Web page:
BUDAPEST (Oct. 31)
The Hungarian government has dropped plans to revamp its planned exhibit at Auschwitz after protests that the exhibit dodged the issue of Hungarian anti-Semitism. Jewish leaders here rejected the proposed text for the exhibit, which lays the blame for the Holocaust in Hungary — in which roughly 600,000 Jews were killed — squarely on Germany’s shoulders.
This whitewashing of the past reinforces the perception of Hungarian Jews and other observers that this nation, like others, is unwilling to confront its role in the Holocaust. But it’s also a sign of the times: Today, the voice of the right wing increasingly prevails in the din of Hungarian politics.
In September the Council of Europe branded two of the six parties in Hungary’s Parliament — including the junior coalition partner — as “extremist.” Earlier this month, Istvan Csurka, the leader of a small far-right party, was the lone politician in Central Europe to praise Jorg Haider for his anti-immigrant Freedom Party’s stunning performance in the Austrian elections.
In another affront to the 100,000 or so Jews still living in Hungary, right-wing politicians last week unveiled a plaque dedicated to the memory of the Hungarian royal police who died during the two world wars.
However, the plaque made no mention that it was mainly these police who, after the German occupation on March 19, 1944, efficiently carried out orders to round up all the Jews from the countryside. In seven weeks, they herded 437,000 Jews into ghettoes and then deported them to various death camps.
Hungarian Jews are especially sensitive about the issue of war memorials because no administration here has ever built a monument to its murdered Jews, said Peter Tordai, head of the Hungarian Federation of Jewish Communities.
“The essence of a public memorial is that it is official acknowledgment of the Jewish martyrs,” Tordai said. “Establishing it, therefore, is the obligation of the Hungarian nation, not of the Jewish community. And all we ask is that any monument be accurate and complete.”
That was clearly not in store for the planned Auschwitz exhibit. Admittedly, the current one needs rewriting. The Hungarian national exhibit — like those for the now-defunct “Soviet Union,” “Czechoslovakia” and “Yugoslavia” — were produced through the ideological prism of the respective Communist regimes.
That meant toning down Hitler’s war against Jews and playing up communism’s victory over fascism.
The historian who installed Hungary’s first Auschwitz exhibit in 1965 was initially criticized by the museum’s Polish director for presenting work that was “too Jewish-centric.” Historian Emil Horn, himself a survivor, was told to add portraits of Communist members of the anti-fascist Resistance group the Hungarian Front.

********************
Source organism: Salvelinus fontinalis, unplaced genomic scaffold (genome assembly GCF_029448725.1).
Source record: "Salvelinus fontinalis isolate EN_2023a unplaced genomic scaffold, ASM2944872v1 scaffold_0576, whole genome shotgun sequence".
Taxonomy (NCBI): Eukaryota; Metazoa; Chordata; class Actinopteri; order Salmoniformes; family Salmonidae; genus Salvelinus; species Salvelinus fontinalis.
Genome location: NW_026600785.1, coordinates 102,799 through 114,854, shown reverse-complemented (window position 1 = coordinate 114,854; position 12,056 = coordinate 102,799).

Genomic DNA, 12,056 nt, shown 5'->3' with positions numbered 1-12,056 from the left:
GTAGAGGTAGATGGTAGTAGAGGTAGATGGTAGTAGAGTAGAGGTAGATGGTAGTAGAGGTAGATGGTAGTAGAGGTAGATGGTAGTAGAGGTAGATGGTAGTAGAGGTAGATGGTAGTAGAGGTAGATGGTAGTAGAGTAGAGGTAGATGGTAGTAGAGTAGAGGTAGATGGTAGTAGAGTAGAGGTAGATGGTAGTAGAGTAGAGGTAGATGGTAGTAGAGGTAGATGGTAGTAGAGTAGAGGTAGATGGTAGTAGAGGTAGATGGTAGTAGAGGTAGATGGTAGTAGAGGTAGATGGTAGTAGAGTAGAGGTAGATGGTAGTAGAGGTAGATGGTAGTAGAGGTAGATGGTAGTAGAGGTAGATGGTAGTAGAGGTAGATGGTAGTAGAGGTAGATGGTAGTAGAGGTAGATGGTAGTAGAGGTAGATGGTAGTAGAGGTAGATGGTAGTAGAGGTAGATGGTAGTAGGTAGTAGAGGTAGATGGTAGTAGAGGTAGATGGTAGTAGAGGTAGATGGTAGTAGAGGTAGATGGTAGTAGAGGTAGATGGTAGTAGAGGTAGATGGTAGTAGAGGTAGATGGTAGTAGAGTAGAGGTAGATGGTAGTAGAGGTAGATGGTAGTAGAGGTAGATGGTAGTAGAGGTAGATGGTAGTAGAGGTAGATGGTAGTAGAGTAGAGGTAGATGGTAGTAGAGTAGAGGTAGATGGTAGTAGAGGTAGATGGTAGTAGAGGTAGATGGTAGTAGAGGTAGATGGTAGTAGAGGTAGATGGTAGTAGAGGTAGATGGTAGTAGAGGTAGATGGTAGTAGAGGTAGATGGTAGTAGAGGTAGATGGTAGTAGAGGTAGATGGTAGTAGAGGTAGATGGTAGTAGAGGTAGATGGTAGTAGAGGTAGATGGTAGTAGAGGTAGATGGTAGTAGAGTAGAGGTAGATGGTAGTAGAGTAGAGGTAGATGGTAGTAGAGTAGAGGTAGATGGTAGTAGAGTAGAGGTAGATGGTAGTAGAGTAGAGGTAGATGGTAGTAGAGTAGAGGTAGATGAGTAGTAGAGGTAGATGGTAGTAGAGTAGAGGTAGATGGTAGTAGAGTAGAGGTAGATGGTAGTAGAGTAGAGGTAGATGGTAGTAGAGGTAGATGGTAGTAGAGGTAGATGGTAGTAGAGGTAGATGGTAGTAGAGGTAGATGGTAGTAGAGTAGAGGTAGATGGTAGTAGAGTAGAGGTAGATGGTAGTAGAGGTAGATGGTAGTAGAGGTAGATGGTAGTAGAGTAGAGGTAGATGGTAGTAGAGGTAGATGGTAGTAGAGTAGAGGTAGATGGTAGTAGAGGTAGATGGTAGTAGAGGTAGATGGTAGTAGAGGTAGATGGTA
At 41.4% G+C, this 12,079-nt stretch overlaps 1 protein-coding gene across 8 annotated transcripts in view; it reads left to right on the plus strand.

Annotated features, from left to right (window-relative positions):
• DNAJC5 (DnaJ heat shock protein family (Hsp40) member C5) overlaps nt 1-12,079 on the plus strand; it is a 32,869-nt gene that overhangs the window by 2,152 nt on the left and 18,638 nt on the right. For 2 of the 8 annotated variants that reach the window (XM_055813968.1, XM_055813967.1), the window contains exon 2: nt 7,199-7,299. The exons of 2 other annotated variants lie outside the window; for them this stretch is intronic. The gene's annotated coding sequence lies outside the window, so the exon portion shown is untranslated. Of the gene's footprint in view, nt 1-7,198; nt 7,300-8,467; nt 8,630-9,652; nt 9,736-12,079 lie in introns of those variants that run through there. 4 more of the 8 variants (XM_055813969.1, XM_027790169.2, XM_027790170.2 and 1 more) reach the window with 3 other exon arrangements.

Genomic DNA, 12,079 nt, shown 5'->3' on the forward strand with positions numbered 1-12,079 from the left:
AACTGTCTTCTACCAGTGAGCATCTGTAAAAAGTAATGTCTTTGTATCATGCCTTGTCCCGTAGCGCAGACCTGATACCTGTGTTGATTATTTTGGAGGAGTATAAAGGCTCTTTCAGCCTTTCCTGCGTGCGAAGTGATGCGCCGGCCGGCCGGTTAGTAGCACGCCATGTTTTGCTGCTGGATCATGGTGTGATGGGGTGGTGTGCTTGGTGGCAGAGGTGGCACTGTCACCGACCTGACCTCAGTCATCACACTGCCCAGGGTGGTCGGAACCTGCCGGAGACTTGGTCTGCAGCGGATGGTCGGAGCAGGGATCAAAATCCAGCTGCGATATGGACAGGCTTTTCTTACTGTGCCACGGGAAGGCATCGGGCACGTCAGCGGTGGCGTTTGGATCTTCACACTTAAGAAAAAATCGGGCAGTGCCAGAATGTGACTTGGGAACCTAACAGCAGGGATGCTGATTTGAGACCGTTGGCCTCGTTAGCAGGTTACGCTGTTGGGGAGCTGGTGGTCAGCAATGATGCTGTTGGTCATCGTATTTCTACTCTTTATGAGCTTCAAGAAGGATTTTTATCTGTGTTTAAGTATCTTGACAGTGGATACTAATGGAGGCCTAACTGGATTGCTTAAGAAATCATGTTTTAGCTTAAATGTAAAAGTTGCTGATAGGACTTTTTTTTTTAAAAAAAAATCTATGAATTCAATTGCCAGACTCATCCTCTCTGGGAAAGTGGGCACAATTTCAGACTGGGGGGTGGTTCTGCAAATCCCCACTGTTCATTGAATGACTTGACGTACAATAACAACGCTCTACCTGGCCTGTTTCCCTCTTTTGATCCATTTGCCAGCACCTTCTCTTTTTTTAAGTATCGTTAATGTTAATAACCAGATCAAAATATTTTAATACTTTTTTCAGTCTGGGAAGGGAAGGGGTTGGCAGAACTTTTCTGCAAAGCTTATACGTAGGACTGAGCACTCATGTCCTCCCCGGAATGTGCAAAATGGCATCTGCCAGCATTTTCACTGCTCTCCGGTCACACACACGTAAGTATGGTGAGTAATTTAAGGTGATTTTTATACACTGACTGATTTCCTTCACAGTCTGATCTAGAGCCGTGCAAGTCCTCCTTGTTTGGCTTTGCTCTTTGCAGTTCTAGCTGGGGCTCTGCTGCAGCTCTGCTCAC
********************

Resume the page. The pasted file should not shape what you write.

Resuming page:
“That’s why there aren’t so many portraits up there of those who rescued Jews,” Horn told JTA recently.
Horn, now 71, was a curator for 31 years at the Museum for the Hungarian Labor Movement. In addition to the Auschwitz exhibit, which was redone in 1979, he also created the permanent Hungarian exhibits at the Ravensbruck and Sachsenhausen camps, both in Germany.
When Viktor Orban visited the Auschwitz exhibit last spring, just prior to his election as Hungary’s prime minister, he was reportedly shocked by the exhibit’s decrepit conditions and pro-Communist slant. He vowed to modernize it if he was elected.
Horn was pleased to see Orban follow up on his promise, as the prime minister earlier this year set aside about $230,000 from his office’s own budget. But he became alarmed after learning that the man selected to write the new text was an ex-colleague at the labor museum that he considered an anti-Semite.
Hungary’s chief rabbi, Albert Schweitzer, gave feedback on the first draft of the new project. For the second round of feedback, the 73-page draft was sent to various Jewish officials and historians, including Horn and Tordai. The reaction was swift and ferocious. In early September, Jewish leaders took to the airwaves, accusing the government of doctoring the historical record.
Someone even leaked the draft to a leading daily newspaper, accompanied by a threat: If the current text were displayed at Auschwitz, it would spark “a scandal from Washington to Tel Aviv.”
In response, Orban dropped the Auschwitz project — indefinitely, says Maria Schmidt, a close adviser to Orban.
While the Jewish side has since rewritten the text, she says funding for the project will now have to come from the Jewish community alone.